How riding can give your child more than mere exercise
I was 8 years old the first time I rode a horse. I was tall, skinny, awkward and unbelievably excited to start riding. Once I was on the horse, though, my excitement quickly turned to terror.
I spent that first lesson holding on for dear life and praying I wouldn’t fall. My mom brought me back a few more times though, and during my third lesson something miraculous happened as I was trotting around the ring — I laughed. Just like that, I went from complete fear to feeling like I could conquer the world. I have been riding ever since.
“Kids can immediately bond with horses and feel they have a creature who understands all their troubles in the world,” says Ginger Fedak, owner of Sun Pony Ranch. “Horses have something about them that is so intangible, you can’t even put a name on it. They have a very soulful understanding that people who don’t know horses don’t understand.”
Riding horses certainly helps build muscle and coordination, but for kids, the emotional boost is particularly impactful, Fedak says.
“With team sports you always have the stars of the team and then you have the benchwarmers,” Fedak says. “With horseback riding, you don’t have that. If you have a good instructor, it builds these kids’ confidence, and makes them feel good about themselves.”
Kids learn to work with and trust the horse, which helps them form a bond and make a new friend, Fedak says, and builds a sense of responsibility, empathy for another living creature, and teamwork.
“These days, unfortunately, there are so many kids who have problems at home, like parents going through divorce,” Fedak says. “The horse world is an oasis for them where they can forget all their troubles and hug on their horse friend and just get away from it. Horses are incredible that way. That’s why they are used for therapeutic riding.”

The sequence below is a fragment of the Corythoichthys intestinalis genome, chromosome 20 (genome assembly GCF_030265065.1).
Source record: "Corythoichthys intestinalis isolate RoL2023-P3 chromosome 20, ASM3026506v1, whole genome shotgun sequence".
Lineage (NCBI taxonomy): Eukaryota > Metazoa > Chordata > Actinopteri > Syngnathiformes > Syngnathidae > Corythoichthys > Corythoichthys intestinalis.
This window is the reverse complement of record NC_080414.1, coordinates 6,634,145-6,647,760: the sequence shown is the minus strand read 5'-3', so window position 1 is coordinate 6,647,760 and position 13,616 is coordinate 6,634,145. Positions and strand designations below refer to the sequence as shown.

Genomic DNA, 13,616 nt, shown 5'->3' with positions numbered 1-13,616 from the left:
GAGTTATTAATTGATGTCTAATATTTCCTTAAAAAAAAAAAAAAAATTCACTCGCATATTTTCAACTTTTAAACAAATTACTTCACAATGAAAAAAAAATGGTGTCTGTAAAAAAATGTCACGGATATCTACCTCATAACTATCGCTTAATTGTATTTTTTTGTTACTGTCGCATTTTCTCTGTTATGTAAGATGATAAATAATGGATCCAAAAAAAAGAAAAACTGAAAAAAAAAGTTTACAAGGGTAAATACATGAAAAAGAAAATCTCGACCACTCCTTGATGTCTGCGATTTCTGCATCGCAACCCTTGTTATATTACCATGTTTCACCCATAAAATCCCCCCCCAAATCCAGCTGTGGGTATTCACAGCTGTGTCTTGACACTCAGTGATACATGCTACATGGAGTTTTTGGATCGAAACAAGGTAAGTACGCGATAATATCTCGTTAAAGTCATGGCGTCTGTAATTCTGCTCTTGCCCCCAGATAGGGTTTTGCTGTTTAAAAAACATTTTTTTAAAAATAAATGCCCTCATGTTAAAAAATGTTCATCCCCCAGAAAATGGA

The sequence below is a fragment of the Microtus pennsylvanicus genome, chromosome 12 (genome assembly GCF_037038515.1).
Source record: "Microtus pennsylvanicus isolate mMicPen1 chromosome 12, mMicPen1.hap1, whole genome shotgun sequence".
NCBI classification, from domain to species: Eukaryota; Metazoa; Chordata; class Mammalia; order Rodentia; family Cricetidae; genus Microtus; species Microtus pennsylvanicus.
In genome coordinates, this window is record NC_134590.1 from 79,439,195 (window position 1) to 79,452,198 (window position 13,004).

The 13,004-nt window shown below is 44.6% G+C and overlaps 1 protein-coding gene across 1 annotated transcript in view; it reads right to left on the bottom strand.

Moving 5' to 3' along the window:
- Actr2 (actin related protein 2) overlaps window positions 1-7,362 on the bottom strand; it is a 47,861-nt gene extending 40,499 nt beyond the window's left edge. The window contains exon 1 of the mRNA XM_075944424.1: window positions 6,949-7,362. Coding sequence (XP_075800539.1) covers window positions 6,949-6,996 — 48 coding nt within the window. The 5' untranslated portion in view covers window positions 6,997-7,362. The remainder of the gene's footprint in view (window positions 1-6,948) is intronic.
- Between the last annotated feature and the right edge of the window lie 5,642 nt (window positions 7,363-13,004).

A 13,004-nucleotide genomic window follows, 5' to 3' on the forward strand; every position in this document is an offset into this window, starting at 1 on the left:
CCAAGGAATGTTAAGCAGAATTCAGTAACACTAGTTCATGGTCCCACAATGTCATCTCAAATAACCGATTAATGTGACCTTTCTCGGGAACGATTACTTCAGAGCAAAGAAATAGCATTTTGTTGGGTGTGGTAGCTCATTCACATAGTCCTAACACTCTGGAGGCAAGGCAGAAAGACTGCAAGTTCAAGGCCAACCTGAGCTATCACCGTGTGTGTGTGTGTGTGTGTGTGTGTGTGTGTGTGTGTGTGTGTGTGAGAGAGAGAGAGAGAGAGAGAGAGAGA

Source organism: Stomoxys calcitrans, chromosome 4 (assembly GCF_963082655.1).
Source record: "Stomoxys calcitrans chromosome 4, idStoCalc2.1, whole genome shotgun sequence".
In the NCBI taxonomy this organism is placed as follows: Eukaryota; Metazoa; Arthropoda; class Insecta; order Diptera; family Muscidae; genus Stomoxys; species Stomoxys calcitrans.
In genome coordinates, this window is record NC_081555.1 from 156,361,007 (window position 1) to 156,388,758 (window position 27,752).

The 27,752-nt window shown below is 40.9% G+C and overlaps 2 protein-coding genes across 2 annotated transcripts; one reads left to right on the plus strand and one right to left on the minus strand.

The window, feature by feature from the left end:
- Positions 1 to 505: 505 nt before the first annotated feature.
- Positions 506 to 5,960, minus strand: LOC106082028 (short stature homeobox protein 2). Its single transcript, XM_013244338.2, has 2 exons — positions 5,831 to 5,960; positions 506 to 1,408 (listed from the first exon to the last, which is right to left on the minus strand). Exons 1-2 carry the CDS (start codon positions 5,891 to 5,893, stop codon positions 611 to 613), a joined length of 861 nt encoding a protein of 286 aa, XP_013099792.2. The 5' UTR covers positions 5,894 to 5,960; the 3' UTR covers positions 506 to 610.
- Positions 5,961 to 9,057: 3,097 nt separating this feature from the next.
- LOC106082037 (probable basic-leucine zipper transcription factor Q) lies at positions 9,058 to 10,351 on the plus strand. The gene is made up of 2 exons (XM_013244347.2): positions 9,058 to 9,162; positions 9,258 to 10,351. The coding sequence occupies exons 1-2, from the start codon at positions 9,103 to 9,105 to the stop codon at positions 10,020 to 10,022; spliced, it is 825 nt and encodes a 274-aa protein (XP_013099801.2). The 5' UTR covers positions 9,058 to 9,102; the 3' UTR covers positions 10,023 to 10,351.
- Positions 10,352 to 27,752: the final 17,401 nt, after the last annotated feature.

Penelope Powell, the program coordinator for the Colorado Therapeutic Riding Center, witnesses the therapeutic benefits of riding firsthand. The riding center uses horses to help kids and adults with autism, cerebral palsy, Down syndrome, paraplegia and other physical and mental disabilities.
The movement of riding horses helps build core muscles, which can help with speech challenges, and is similar to the way people move, which can help people with walking, Powell says. The horses at the center are also used to help people with social and emotional challenges.
“For a lot of our population with challenges with social interaction, the interpersonal skills of opening up to someone or acknowledging that someone has feelings and a way of doing things in this world can often be easier to see in a horse and then transfer that to humans,” Powell says. “Horses help them start to see a world outside of their own because they are less demanding than people. Basically they aren’t in your face talking to you like people do, they are just present. That is a lot less intimidating for a child, which helps them step outside of their own view and see the view of another being.”
Fedak and Powell agree that the change in a child that comes from riding horses is palpable.
“I can see it the moment the kids start moving and realize, ‘Wow, this is really cool. I’m taller than everyone else!’ or when they feel the horse’s fur, or the horse turns its head to look at them,” Powell says. “It is all an almost indefinable experience, the way the kids just bond with them immediately. My favorite part of my job is seeing the smiling faces on these kids because they could not wait to see their horses.”